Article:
President Trump’s “zero tolerance” border policy, which resulted in the separation of children from their families so that all adults crossing “illegally” could be incarcerated, was misguided and inhumane — and quickly withdrawn in the face of bipartisan outcry. Americans should be proud that the change was made so quickly, with the support of so many on both sides of the political divide.

Yet the old battle over who is allowed to cross the border or live in this nation rages anew, and the federal Immigration and Customs Enforcement agency (ICE) is the latest lightning rod, with some on the left working in social media and congress to “#AbolishIce.”

While the “abolish ICE” campaign is a bit of a political red herring, and a poor way to address our immigration issue, it seems pretty clear that the agency is failing in its primary mission: According to the U.S. Department of Justice, writing in a Bureau of Statistics bulletin in 2004, “The primary mission of ICE is to prevent acts of terrorism by targeting the people, money, and materials that support terrorist and criminal activities. ICE is the largest investigative arm of DHS, and is responsible for identifying and eliminating vulnerabilities in the nation’s border, economic, transportation and infrastructure security.”

ICE is not “targeting the people, money and materials that support terrorist and criminal activities” by arresting everyone who attempts to enter the country.

ICE was created in March 2003, when the Homeland Security Act set into motion what would be the single-largest government reorganization since the creation of the Department of Defense, according to their official website.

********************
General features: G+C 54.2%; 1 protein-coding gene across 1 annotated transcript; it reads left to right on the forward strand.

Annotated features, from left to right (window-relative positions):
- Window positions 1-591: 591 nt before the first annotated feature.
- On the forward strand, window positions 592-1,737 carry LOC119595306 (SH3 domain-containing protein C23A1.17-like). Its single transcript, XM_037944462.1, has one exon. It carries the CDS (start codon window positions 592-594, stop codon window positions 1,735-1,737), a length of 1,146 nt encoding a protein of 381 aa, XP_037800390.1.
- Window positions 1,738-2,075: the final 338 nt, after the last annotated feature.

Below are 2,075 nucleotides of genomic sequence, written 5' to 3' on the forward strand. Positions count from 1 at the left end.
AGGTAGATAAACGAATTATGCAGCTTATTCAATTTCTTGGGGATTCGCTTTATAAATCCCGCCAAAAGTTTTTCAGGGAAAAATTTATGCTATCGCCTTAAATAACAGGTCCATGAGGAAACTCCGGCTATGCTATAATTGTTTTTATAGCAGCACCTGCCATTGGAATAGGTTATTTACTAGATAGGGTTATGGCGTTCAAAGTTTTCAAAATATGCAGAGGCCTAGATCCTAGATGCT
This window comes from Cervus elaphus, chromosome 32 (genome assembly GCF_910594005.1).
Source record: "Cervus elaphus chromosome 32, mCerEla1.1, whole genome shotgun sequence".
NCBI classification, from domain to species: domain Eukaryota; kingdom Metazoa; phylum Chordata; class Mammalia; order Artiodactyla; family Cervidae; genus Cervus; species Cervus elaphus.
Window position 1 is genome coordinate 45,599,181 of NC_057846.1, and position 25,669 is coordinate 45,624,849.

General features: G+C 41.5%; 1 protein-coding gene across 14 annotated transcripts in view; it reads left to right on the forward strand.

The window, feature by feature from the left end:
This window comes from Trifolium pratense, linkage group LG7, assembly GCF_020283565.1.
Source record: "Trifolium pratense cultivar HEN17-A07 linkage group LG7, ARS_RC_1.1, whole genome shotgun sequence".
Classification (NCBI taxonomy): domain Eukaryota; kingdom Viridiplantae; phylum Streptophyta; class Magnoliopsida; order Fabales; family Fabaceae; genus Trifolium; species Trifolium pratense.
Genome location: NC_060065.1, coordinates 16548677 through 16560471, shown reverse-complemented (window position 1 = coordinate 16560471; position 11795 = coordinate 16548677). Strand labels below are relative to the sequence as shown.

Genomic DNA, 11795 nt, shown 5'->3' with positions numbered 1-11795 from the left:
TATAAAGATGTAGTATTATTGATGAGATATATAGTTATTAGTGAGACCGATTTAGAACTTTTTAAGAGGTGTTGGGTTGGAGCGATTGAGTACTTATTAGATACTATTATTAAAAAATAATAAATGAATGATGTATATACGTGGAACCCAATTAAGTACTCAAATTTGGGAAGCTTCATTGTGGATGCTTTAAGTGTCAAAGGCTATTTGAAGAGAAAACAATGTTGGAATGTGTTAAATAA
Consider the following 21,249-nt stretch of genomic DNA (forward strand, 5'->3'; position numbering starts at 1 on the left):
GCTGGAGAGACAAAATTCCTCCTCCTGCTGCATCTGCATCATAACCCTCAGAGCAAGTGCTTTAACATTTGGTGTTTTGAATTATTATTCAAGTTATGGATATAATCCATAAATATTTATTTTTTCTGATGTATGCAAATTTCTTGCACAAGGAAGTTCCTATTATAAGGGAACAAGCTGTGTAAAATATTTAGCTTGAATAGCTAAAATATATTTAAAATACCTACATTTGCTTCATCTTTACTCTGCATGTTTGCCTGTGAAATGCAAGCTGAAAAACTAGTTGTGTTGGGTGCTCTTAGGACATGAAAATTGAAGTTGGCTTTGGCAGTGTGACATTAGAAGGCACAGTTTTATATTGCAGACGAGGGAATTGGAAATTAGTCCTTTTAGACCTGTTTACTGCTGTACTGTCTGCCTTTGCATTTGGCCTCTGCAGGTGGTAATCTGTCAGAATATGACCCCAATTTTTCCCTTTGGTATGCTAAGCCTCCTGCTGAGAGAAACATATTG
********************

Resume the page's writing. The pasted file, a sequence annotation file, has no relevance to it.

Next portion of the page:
“One of the agencies in the new Department of Homeland Security was the Bureau of Immigration and Customs Enforcement, now known as U.S. Immigration and Customs Enforcement or ICE.

ICE was granted a unique combination of civil and criminal authorities to better protect national security and public safety. Leveraging those authorities, ICE has become a powerful and sophisticated federal law enforcement agency,” the agency explains.

ICE is just one of the agencies working with immigration: There is also the U.S. Citizenship Immigration Services (USCIS); the U.S. Customs and Border Protection (US CBP); and the U.S. Department of State (DOS); all dealing with immigration on some level.Before the creation of ICE, immigration violations were handled by the Immigration and Naturalization Service, which was part of the Department of Justice and worked closely with the Department of Labor.

A separate force, called Border Patrol, monitored the borders.

After its creation under President George W. Bush, ICE began to focus on deporting those living in America without documentation. That focus continued under President Obama.

ICE has become, in effect, a super-charged deportation authority being used not to keep America safe, but to discourage immigration across our border with Mexico. In short, it is a federal tool of great power subject to little oversight and misuse.

Even members of the agency see problems within: A majority of ICE’s top criminal investigation agents are asking Homeland Security Secretary Kirstjen Nielsen to spin their division (Homeland Security Investigations) off from the agency, according to a June 27 report by the Texas Observer. In a letter, 19 HSI special agents said that ICEs controversial detention and deportation policies have made it hard for them to conduct investigations into threats to national security, organized crime, narcotics smuggling and human trafficking, the Observer reported.

But abolishing the agency, rather than reworking an immigration system that has been dysfunctional for generations, is no answer. Only together can a policy acceptable to both sides be found.

— Mark Gibson


Use the comment form below to begin a discussion about this content.

Sign in to comment


Information from The Chronicle and our advertisers (Want to add your business to this to this feed?)